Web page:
Spring is often seen as the best time to buy a house. This year, though, things may not be so easy for buyers -- LendingTree's Chief Economist Tendayi Kapfidze recently told MoneyWatch that we're in the middle of the "most competitive spring housing season we’ve seen since right before the housing crisis."
So if you're thinking about getting your own piece of the American dream, you better come correct. Here's what you need to know before things get serious.
Do you want to own a home? Or does your mom?
The first thing you should do before you even start looking at listings is to ask yourself why you want a home. Times have changed, and sometimes a home isn’t the smartest investment. If you’re currently renting and wondering if you should uproot your life to chase a facet of the American dream, Zillow has a calculator to help you determine if you’re better off renting or buying.
Get right with your credit
Get familiar with your credit score. You can get a detailed (and free) credit report from any of the big three credit bureaus (Equifax, Experian or TransUnion) once a year. This report dives into your score as well as what you can do to fix it. Websites like Credit Karma and CreditWise give you a more general view of your score for free whenever you’d like.
Some conventional lenders won’t consider you if your score is below 620, and less-than-great credit can affect how much you’re lent, your interest rate, and how much you’re going to have to fork over for a down payment. It’s actually surprising how easy it is to repair your credit once you know your score and all of the factors that contribute to it. Once that’s squared away, you’ll be one step closer to being a homeowner.
Make sure you’re financially prepared
Depending on your credit score, you will have to make a three to 20 percent down payment, but remember: The more money you put down up front, the lower your mortgage payments will be. On top of that, you’ll have to pay two to five percent of the price of the home for closing costs and inspection fees.
After the home is yours, you’re also pay insurance, repairs, improvements, HOA fees (if applicable) and property taxes. According to the U.S. Census, the average American pays 0.95 percent of a home’s value annually on property taxes, but some states, such as Illinois, New Jersey and New Hampshire, have rates over two percent, and that means the annual payment can stretch into the five figures. Also: The average homeowners insurance payment falls somewhere between $300 and $1,000 a year. Get a general estimate by dividing the value of your home by 1,000 and multiplying that by $3.50.
Want to know what you can really afford? A good rule of thumb is that the chunk of your monthly take-home pay that goes toward housing (mortgage, property taxes and insurance) shouldn’t be higher than 28 percent. Knowing exactly what you can afford gives you the freedom to search for a home that doesn’t stress you out, because it isn’t breaking the bank.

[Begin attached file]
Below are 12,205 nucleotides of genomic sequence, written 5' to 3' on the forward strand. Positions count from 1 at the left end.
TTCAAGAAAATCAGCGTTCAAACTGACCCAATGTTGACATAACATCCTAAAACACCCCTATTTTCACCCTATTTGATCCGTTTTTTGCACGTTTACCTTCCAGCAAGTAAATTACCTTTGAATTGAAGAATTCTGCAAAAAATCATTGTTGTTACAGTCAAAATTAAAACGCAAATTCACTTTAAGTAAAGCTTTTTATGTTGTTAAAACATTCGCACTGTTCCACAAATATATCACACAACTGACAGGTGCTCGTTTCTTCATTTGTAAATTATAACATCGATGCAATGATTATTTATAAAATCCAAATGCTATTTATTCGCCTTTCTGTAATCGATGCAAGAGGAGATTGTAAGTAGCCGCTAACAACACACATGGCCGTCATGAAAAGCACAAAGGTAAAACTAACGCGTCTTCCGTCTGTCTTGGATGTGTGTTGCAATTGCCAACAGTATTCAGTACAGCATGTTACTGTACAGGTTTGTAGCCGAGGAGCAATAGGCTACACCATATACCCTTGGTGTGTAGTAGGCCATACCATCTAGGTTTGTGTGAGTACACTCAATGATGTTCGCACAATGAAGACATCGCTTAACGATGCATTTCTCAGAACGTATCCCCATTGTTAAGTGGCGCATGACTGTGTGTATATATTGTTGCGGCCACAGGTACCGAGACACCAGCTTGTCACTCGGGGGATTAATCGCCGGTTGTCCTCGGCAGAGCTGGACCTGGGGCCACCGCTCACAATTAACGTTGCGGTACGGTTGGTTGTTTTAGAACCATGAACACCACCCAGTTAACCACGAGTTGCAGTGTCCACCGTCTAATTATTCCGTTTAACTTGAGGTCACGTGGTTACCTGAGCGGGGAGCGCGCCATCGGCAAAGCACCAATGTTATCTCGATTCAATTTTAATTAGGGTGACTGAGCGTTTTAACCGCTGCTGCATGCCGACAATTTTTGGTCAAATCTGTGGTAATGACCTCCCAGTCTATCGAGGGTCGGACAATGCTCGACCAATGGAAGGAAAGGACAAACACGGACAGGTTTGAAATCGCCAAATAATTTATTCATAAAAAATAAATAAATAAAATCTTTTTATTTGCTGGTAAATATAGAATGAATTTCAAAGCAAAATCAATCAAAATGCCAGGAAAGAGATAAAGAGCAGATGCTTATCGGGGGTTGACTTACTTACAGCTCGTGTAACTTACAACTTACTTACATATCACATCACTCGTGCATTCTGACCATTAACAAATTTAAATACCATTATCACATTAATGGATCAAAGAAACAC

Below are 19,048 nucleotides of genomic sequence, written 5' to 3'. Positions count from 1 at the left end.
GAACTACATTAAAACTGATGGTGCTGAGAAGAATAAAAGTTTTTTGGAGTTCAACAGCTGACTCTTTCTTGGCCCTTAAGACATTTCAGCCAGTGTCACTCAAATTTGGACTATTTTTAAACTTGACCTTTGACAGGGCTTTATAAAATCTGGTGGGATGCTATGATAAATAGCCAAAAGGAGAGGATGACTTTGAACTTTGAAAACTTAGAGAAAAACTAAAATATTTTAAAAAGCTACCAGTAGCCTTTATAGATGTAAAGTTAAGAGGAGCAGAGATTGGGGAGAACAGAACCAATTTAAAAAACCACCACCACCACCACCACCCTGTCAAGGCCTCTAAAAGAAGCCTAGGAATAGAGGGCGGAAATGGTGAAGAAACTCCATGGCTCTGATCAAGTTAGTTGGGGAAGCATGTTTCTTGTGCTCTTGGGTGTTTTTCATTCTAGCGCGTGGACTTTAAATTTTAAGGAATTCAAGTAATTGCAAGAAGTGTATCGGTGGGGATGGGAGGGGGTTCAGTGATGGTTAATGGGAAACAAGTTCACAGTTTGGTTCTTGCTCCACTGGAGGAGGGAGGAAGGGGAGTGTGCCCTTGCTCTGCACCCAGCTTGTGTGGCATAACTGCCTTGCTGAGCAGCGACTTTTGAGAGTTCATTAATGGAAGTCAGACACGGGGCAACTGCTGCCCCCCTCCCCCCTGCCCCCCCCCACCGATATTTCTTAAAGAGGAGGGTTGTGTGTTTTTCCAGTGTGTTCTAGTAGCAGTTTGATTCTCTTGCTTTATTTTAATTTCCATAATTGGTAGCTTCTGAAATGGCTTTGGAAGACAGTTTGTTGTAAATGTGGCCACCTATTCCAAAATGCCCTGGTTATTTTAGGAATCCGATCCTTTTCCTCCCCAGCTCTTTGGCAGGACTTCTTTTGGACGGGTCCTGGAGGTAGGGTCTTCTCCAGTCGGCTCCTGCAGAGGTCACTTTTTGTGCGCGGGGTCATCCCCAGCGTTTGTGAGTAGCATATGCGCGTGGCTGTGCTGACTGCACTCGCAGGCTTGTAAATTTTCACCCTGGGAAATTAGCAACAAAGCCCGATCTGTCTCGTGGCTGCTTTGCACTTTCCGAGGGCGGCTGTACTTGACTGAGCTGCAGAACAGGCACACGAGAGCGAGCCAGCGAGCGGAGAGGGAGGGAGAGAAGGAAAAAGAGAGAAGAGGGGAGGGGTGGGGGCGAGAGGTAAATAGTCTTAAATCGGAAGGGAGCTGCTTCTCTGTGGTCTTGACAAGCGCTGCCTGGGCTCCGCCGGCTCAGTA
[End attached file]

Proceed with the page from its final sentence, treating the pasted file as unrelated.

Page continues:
Before you start looking for a house, it’s best to get pre-approved for a loan, because many real estate agents won’t even talk to you without pre-approval. You wouldn’t want to find your dream home and then have no way you can afford it.
Conventional bank loans aren’t your only option. FHA mortgages are ensured by the Federal Housing Administration, and they offer competitive interest rates without making your down payment impossible. If you live in a rural area, the USDA may offer a loan with no down payment requirements and fixed payments. The Good Neighbor Next Door program offers aid to firefighters, police officers, EMTs and K-12 teachers. If you don’t fall into those categories, online mortgage lenders like Rocket Mortgage, SoFi and Guaranteed Rate can still offer a competitive rate. Also, if you get a pre-approval letter, you can better compete with other home buyers.
Here’s a useful tip: Once you are pre-approved, don’t do anything that could affect your pre-approval, like changing jobs or taking out another large loan. That could risk status once you actually go to buy the house.
Make sure the house isn't a money pit
Once you find the house that might be the one, make sure that everything offered in the listing is included with the sale. For example, sometimes appliances or fixtures remain with the previous owner, not the home. All renovations should be up to code. If not, you might have to foot the bill to tear down something that was built illegally by the previous owner. And there’s always the chance that some couple from House Hunters blew through there and trashed the place. FindLaw has a detailed checklist to help you remember all of the important things to look out for. Get a reputable inspector from the American Society of Home Inspectors who can look for any water issues, asbestos, old electrical wiring or mold. Make sure you have this built into your budget, though, because an inspector can run you $200 to $400 depending on the size of your house.
Now that you know these five simple things, you are definitely prepared to tackle home buying head on and find the perfect home for you and your budget.